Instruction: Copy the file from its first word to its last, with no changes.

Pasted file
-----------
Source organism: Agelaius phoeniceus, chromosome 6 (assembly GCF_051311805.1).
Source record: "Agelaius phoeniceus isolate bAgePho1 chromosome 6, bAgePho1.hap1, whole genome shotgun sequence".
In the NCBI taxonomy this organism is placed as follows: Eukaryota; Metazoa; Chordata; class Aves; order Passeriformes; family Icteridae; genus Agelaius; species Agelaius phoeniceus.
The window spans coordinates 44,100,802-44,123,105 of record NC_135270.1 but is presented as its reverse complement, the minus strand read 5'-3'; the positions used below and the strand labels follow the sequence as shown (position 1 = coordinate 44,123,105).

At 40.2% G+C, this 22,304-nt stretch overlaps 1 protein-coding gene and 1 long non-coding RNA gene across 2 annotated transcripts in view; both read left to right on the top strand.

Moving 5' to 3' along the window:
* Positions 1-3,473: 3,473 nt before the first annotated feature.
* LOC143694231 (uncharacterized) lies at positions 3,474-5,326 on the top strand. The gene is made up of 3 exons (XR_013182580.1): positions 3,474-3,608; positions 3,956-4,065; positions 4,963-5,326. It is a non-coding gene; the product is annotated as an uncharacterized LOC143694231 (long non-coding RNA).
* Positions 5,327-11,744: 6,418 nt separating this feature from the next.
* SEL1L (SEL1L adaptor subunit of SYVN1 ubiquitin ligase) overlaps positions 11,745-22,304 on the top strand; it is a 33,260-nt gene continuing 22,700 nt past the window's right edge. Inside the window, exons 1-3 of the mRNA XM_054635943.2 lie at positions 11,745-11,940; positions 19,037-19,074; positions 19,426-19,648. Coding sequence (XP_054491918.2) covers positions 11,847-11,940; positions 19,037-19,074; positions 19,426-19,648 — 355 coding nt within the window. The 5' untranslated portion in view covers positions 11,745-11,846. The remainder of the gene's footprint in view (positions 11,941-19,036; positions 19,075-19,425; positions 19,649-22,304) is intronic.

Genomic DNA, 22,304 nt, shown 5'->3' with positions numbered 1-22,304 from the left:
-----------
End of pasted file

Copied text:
Source organism: Agelaius phoeniceus, chromosome 6 (assembly GCF_051311805.1).
Source record: "Agelaius phoeniceus isolate bAgePho1 chromosome 6, bAgePho1.hap1, whole genome shotgun sequence".
In the NCBI taxonomy this organism is placed as follows: Eukaryota; Metazoa; Chordata; class Aves; order Passeriformes; family Icteridae; genus Agelaius; species Agelaius phoeniceus.
The window spans coordinates 44,100,802-44,123,105 of record NC_135270.1 but is presented as its reverse complement, the minus strand read 5'-3'; the positions used below and the strand labels follow the sequence as shown (position 1 = coordinate 44,123,105).

At 40.2% G+C, this 22,304-nt stretch overlaps 1 protein-coding gene and 1 long non-coding RNA gene across 2 annotated transcripts in view; both read left to right on the top strand.

Moving 5' to 3' along the window:
* Positions 1-3,473: 3,473 nt before the first annotated feature.
* LOC143694231 (uncharacterized) lies at positions 3,474-5,326 on the top strand. The gene is made up of 3 exons (XR_013182580.1): positions 3,474-3,608; positions 3,956-4,065; positions 4,963-5,326. It is a non-coding gene; the product is annotated as an uncharacterized LOC143694231 (long non-coding RNA).
* Positions 5,327-11,744: 6,418 nt separating this feature from the next.
* SEL1L (SEL1L adaptor subunit of SYVN1 ubiquitin ligase) overlaps positions 11,745-22,304 on the top strand; it is a 33,260-nt gene continuing 22,700 nt past the window's right edge. Inside the window, exons 1-3 of the mRNA XM_054635943.2 lie at positions 11,745-11,940; positions 19,037-19,074; positions 19,426-19,648. Coding sequence (XP_054491918.2) covers positions 11,847-11,940; positions 19,037-19,074; positions 19,426-19,648 — 355 coding nt within the window. The 5' untranslated portion in view covers positions 11,745-11,846. The remainder of the gene's footprint in view (positions 11,941-19,036; positions 19,075-19,425; positions 19,649-22,304) is intronic.

Genomic DNA, 22,304 nt, shown 5'->3' with positions numbered 1-22,304 from the left: